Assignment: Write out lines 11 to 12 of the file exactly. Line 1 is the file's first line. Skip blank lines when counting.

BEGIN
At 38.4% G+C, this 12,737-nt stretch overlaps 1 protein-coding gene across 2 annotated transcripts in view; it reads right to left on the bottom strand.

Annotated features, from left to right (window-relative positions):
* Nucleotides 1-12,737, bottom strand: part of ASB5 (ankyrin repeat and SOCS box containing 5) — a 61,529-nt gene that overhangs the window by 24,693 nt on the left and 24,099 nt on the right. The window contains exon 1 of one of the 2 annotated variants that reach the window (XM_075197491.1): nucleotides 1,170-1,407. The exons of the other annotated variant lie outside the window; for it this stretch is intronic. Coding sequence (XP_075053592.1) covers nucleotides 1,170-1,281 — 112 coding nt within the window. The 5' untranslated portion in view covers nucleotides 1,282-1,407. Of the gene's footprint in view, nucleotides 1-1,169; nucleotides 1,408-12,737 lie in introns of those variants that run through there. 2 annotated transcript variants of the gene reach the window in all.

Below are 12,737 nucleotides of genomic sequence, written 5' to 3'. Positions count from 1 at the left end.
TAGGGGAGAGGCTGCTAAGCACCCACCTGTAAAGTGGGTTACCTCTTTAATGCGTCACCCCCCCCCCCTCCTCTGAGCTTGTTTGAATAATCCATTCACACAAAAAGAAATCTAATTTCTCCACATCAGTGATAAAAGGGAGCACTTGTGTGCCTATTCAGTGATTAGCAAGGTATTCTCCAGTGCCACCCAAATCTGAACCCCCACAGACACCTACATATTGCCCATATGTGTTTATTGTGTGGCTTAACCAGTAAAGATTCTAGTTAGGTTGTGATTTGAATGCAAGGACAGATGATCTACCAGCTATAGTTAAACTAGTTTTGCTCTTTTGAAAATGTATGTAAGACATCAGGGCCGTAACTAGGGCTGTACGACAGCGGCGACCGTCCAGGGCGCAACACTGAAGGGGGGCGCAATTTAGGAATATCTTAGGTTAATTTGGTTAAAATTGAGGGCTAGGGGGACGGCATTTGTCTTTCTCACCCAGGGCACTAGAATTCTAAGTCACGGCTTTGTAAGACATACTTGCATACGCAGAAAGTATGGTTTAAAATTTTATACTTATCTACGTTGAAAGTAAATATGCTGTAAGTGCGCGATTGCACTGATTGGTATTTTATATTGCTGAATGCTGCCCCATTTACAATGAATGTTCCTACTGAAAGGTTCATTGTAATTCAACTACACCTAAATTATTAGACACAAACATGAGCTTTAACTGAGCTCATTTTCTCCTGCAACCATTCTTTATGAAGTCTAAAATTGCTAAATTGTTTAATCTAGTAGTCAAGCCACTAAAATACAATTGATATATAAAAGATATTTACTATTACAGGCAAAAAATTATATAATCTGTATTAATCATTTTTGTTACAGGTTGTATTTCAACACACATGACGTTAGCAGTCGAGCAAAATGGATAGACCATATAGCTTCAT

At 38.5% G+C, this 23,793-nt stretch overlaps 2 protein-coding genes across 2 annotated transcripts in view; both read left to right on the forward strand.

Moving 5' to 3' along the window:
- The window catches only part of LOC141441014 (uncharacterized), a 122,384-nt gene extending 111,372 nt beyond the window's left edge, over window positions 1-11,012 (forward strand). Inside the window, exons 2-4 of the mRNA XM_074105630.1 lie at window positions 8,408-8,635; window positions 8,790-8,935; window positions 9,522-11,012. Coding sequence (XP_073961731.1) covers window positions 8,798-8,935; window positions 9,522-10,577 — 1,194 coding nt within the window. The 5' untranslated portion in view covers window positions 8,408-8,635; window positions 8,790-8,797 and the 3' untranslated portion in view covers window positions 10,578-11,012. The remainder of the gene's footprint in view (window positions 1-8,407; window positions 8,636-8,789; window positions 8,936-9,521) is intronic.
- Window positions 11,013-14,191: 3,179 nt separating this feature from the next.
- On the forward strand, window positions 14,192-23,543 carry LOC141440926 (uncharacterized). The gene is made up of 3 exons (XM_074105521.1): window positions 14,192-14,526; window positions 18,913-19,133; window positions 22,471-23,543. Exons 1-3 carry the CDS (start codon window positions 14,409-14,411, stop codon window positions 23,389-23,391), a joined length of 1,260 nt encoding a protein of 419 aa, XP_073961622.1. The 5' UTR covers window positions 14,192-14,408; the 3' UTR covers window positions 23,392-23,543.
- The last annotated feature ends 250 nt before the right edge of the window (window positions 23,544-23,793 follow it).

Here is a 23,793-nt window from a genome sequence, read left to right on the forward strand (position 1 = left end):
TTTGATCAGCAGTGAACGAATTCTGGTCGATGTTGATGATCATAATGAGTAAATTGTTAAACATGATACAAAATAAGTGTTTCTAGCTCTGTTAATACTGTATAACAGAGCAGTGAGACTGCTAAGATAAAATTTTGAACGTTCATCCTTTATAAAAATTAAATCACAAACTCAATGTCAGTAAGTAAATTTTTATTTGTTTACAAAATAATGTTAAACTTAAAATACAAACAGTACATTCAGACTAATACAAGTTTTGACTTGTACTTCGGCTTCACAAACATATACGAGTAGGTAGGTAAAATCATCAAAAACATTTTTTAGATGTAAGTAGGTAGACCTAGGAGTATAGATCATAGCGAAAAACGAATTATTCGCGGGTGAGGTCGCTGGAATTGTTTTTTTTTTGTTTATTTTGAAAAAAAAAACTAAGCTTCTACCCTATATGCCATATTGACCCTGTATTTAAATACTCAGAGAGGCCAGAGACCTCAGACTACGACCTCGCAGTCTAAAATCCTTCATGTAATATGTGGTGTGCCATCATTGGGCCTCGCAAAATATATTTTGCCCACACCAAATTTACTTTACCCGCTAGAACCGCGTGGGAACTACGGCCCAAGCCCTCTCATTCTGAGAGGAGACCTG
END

- The last annotated feature ends 250 nt before the right edge of the window (window positions 23,544-23,793 follow it).

Here is a 23,793-nt window from a genome sequence, read left to right on the forward strand (position 1 = left end):